Sunday, May 04, 2008
Cinco de Mayo celebration in the City of Richmond, California ...
This was yesterday, and oh how I wish the lighting were better on these photos -- that you could really see this beautiful little Inca child!
The photo on the right shows an unidentified lovely celebrant, two members of the Richmond City Council; John Marquez and traditionally turbanned Harpreet Sandhu, with Betty in the middle.
And -- if I could just find myself some idle genie with wishes to toss around -- I would wish that the banner being held by Nicole Santiago, Jovanka Beckles, Mayor Gayle McLaughlin, Marilyn Langlois and at the far right end (dimly lit at the end under the floating hat) Betty -- would announce our present state of civic greatness and place less emphasis on a declaration that we have miles yet to go!
The big thrill for me was seeing all those beautiful "Latino" faces that -- in our everyday-on-the-street-lives morph into a simplistic whole -- to see them suddenly break out into every colorful culture and costume from Central and South America! Suddenly to be aware of Salvadorans, Guatamalans, Chileans, Mexicans, Brazilians, Argentinians, etc., and how rich it felt! That there was suddenly a burst of marching, dancing, and drumming children of every skin color -- but speaking foreign tongues; including slave-descended black children from every country below our southern border -- children who bridge cultures and languages and who are striving so hard to be "American" with varying degrees of success.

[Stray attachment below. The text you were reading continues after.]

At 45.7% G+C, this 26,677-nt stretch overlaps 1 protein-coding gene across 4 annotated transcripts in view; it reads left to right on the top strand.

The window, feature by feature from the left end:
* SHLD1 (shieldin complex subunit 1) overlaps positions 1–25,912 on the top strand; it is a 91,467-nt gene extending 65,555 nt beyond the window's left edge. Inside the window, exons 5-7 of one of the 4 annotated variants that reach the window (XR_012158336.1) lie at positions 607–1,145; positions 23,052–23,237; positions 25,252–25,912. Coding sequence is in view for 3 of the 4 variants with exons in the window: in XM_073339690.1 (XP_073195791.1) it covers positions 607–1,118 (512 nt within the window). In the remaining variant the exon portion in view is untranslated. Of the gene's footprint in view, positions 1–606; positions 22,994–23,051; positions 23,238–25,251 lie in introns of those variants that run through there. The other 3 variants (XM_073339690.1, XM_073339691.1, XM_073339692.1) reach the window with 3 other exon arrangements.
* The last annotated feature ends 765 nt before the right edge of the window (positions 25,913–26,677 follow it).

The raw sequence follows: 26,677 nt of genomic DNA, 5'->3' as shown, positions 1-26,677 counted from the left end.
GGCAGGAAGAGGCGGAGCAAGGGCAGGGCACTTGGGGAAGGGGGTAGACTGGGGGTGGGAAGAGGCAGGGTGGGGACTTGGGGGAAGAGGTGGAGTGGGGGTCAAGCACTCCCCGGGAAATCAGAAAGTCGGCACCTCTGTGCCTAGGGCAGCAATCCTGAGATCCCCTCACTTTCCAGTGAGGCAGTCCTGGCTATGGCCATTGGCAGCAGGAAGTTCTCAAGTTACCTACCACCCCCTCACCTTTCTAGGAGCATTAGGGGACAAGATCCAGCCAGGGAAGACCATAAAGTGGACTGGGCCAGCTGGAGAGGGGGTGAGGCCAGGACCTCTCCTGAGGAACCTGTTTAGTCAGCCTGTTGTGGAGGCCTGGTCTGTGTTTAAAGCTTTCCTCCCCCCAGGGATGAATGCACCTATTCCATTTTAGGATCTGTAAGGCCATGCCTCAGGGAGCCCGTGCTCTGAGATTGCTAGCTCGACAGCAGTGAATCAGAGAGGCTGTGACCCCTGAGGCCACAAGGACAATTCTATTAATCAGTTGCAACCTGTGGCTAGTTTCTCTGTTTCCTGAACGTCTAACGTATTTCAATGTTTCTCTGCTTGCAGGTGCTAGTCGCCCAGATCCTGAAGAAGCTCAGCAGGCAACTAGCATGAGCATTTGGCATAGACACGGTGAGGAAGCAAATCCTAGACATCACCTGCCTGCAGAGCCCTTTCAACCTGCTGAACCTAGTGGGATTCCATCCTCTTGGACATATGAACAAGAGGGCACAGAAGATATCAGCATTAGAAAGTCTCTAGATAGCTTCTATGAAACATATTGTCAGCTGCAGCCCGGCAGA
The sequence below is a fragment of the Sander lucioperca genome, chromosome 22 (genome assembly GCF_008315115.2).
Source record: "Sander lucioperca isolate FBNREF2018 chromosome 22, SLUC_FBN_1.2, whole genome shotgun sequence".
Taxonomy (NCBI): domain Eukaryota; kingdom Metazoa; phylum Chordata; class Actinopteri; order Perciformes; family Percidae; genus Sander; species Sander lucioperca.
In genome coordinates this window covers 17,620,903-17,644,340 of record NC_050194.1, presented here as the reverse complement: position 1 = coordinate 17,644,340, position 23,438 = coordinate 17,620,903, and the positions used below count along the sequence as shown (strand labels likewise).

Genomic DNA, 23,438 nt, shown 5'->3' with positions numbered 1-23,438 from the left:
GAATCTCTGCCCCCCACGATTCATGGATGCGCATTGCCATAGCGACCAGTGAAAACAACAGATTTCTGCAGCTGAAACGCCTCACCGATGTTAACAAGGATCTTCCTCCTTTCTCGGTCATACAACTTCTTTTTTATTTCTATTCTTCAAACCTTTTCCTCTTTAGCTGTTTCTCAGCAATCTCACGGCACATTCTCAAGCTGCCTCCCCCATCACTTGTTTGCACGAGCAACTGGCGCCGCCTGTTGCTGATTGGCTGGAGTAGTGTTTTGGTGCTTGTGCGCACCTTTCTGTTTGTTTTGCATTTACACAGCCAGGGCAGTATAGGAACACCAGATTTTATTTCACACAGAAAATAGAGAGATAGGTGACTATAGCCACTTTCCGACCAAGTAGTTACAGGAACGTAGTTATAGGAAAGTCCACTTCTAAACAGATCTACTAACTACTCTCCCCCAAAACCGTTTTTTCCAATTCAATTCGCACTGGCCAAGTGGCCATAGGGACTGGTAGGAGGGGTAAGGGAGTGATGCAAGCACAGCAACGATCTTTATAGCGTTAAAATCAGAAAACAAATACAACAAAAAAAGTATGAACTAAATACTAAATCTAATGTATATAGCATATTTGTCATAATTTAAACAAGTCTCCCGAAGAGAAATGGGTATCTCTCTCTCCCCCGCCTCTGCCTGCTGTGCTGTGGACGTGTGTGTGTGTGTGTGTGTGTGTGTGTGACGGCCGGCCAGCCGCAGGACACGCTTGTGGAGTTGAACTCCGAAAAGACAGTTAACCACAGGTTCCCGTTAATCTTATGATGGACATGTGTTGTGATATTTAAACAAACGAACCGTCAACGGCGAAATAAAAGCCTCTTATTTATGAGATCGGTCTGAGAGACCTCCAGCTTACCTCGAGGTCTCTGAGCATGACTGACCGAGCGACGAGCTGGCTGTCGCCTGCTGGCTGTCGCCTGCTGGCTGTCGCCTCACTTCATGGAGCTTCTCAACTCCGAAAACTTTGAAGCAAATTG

The parking lot on 24th and Barrett, yesterday, where we gathered to organize ourselves into a parade -- was alive with color and the sounds of drumming and pride and I was keenly aware that the multinational, multicultural, ethnically diverse and peaceful world we long for has already been created here in this low income working-class community that cries out to be celebrated for what it is -- and far less for what we hope it may become!
I am so proud to be a part of a world that bespeaks the future. We have only to recognize it for what it is and stand tall in a world desperately searching for achievable models of governance. We, too, are America, and the nation's spirit and aspirations live quite comfortably in this unassuming city of Richmond. Even when we're unaware that we carry the legacy -- on days like yesterday, we're celebrating the hopes and dreams of those who've gone before us; immigrants all!
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